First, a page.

A big talking point in rugby recently has been centred around the importance of increased player safety through reducing head injuries.
The increased protection given to players has come about through new laws introduced by World Rugby and international governing bodies like the RFU and New Zealand Rugby.
Changes have included the likes of tackle heights being altered in the grassroots game, concussion protocols being tightened, and even the introduction of smart mouth guards to measure the impacts that players are taking in matches.
In a statement detailing their findings, World Rugby have said:
“The Otago Community Head Impact Detection study (ORCHID) a joint project between World Rugby, Prevent Biometrics, New Zealand Rugby, Otago Rugby and the University of Otago, has published the first independent, peer-reviewed findings into community rugby following almost two years of trail-blazing research.
“The study measures over 17,000 separate head acceleration events across more than 300 players from senior rugby through to U13s level.
“This work was followed by the Elite Extension of the ORCHID study in partnership with the Ulster University and Premiership Rugby. Further updates into the women’s community game are currently being prepared for peer review and publication.
“Both studies used smart mouthguard technology, supplied by Prevent Biometrics, to understand the forces on the head experienced by players both in matches and training situations.
“The mouthguards measure g-forces which are experienced for less time than it takes to blink, using technology independently verified both in research laboratories and on the field of play.”
The ORCHID paper shows that in the men’s community game:
- 86 per cent of forces measured are the same as or less than those experienced in other forms of exercise such as running, jumping or skipping
- 94 per cent of forces are lower than those previously measured on people riding a rollercoaster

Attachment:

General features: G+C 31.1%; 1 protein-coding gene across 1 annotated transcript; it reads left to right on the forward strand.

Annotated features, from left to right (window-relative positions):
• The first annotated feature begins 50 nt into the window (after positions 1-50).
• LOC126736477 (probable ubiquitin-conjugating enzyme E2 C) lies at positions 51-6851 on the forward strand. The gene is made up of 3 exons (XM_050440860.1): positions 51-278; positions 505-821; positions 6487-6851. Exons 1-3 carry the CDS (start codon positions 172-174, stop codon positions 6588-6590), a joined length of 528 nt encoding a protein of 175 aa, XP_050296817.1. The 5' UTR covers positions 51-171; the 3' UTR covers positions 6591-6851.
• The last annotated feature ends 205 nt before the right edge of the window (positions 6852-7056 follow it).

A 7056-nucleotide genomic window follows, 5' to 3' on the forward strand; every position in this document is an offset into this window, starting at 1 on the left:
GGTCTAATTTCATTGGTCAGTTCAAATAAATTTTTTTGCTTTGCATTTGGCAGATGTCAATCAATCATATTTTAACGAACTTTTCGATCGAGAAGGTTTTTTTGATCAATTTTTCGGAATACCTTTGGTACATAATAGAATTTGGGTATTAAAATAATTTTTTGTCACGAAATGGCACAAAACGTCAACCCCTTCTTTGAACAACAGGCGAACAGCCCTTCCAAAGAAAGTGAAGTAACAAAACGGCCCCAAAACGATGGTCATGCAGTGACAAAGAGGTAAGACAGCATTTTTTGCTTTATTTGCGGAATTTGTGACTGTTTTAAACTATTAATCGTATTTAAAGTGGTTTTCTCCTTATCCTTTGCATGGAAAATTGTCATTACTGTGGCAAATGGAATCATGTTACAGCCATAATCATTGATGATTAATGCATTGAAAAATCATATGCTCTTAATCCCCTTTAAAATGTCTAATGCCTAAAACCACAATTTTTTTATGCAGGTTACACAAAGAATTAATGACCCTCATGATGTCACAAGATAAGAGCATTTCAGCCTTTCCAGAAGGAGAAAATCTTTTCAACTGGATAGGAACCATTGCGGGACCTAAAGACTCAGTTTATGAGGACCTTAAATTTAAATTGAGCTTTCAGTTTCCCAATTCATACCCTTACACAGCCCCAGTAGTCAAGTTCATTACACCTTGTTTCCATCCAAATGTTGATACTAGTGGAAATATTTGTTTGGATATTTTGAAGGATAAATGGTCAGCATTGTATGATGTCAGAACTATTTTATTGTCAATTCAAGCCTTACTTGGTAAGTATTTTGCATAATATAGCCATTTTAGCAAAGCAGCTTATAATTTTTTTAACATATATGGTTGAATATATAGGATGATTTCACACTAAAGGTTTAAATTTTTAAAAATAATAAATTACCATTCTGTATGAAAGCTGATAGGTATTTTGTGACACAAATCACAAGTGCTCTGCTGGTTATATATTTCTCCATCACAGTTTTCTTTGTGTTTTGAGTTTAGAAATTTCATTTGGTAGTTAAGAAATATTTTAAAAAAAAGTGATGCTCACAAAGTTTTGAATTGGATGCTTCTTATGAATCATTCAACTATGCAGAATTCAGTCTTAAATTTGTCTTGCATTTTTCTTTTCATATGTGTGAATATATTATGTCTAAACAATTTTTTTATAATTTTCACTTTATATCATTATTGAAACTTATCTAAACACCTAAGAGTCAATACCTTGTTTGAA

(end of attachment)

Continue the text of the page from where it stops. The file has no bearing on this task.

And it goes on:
- The large majority of events resulting in the highest measured forces are as a result of poor technique in the tackle and at the breakdown
- The Elite Extension study also showed that:
Most contact events in elite rugby do not result in any significant force to the head.
- Where low, medium and high force events do occur they are most common in tackles and carries, followed by rucks
- Both men’s and women’s forwards were more likely to experience force events than backs
Dr Melanie Bussey, Associate Professor in Biomechanics at the University of Otago said:
“Our ultimate goal as researchers is to make a meaningful impact through our work. Therefore, we are extremely pleased to see our work integrated into new strategies and guidelines designed to enhance player safety.
“We appreciate World Rugby’s approach, which granted us the time to ensure robustness in our analysis and the autonomy to let the data speak for itself.”
World Rugby Chief Medical Officer Dr Eanna Falvey said:
“It is encouraging to see that alongside our recent research into the health benefits of rugby, we now have the data that offers a more complete picture of what it is like to play our sport.
“These studies gives us the ability like never before to understand the causes of head impacts and accelerations and we will leave no stone unturned, making whatever changes may be needed to reduce large forces to the head in our game.”